This photo was shot prior to staking all of the yellow perennials. While they look rather elegant as they spread in all directions to bask in the sun, they are actually taking up valuable space that I need for my southern-exposure test garden. Now that I have digitally frozen the new color composition, I will begin to tidy up this part of the garden. There are new varieties of Gaillardia, Coreopsis, Helenium, Echinacea and Eupatorium that are waiting for their spot in the sun in order to grow.


More About Achillea

I’ve been had! Again! Last fall, I planted Achillea “Terra Cotta” and it is now in bloom in citron yellow without a hint of terra cotta anywhere. It is truly a magnificent looking plant as one can see from the photo, but that shade of yellow was not intended for that location. I must decide if I shall dig it out now or allow it to fill the empty space in my garden until that time when I can replace it. My plan is to visit the nurseries in order to purchase Achillea in bloom. That's the best way to ensure that I will get the colors that I want.

This is not the first time that a perennial has not bloomed true to picture tag. It happens often. We are at the mercy of the accuracy of the nursery staff at the wholesale level whose job description requires that they tag budding plants. I have sneak-peaked into the work sheds of several such nurseries to see trays upon trays of unidentifiable perennial seedlings waiting to be tagged and without a clear description to guide the staff. The possibility for error is great.

Note: After I posted this blog, a reader rightfully reminded me that some customers, when shopping for plants, will sometimes remove an identity tag from a container in order to read it more carefully. When they try to re-insert it, the tag sometimes gets placed into the wrong plant. Buyer beware!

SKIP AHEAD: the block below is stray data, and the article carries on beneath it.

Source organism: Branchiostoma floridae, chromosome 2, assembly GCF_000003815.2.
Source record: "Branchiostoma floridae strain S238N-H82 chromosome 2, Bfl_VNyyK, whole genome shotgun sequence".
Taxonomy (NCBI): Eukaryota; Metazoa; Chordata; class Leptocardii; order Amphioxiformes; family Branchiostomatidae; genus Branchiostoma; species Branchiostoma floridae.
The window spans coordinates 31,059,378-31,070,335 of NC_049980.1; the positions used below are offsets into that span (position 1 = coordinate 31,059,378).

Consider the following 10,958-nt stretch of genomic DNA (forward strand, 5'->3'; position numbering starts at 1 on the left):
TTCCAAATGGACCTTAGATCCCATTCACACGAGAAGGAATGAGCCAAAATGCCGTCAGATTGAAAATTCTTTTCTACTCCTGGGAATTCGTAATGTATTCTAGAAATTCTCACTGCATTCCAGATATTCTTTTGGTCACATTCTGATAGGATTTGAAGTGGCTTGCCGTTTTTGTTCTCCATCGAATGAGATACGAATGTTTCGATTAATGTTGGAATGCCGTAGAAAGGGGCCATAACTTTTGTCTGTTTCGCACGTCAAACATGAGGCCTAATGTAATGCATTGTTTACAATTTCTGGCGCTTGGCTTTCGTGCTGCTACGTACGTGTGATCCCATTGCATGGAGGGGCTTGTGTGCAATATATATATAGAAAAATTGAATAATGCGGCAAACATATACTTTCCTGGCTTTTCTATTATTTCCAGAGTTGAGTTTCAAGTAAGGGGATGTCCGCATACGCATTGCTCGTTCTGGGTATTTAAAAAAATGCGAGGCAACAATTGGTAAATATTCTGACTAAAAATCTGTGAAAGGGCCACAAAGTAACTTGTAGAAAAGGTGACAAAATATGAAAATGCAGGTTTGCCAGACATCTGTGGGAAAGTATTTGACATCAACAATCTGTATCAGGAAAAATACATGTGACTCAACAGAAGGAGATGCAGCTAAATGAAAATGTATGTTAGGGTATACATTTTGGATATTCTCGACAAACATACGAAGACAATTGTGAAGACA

Web Photos That I like

Here is another photo from the website "How Things Work". The article is titled " Cool Color Garden Ideas". The flat yellow flowers in the background are Achillea Coronation Gold, The tall pink flowers in mid-ground are Delphinium Astold. To the front left, the shorter yellow flowers are Oenothera, with blue Nepata in the foreground, partially hiding the delicate coral bells of Heuchera. A word of caution: if you plant Oenothera, give it room to spread.


Achillea: a Drought Tolerant Perennial 

This is Achillea millefolium "Terra Cotta". Photo is courtesy of Van Hoorn Nurseries. Click on the image to visit their site.AKA Yarrow, Achillea is an aromatic perennial with soft feathery foliage. I would prefer not to grow it but I do, in order to report on it from personal experience. The mother plant, Achillea millefolium, is a troublesome weed that is found at roadsides, in meadows all around the world, and at nurseries that ought to know better!  Its cultivars, however, make beautiful perennials and are less aggressive. By dividing this plant annually, its spread can be controlled. If not for this annual chore, this plant would merit the label "easy care". Achillea grows to 18 inches tall and 24 inches wide. Look for hybrids with names like Cerise Queen, [deep pink], Fire King [red], Paprika [orange-red], Moonshine [yellow] and Terra Cotta [peach]. This plant is sun and drought tolerant and does well in poor but well drained soil. Achillea needs good air circulation to prevent fungal disease, so don't crowd it. Although it is hardy in zones 3 to 9, it will wilt by mid summer in the hot, humid climates of the south. The downside of this plant is that it's a spreader. The upside is that it will bloom until frost if dead-headed regularily. Left unharvested in autumn, it will provide textural interest in winter.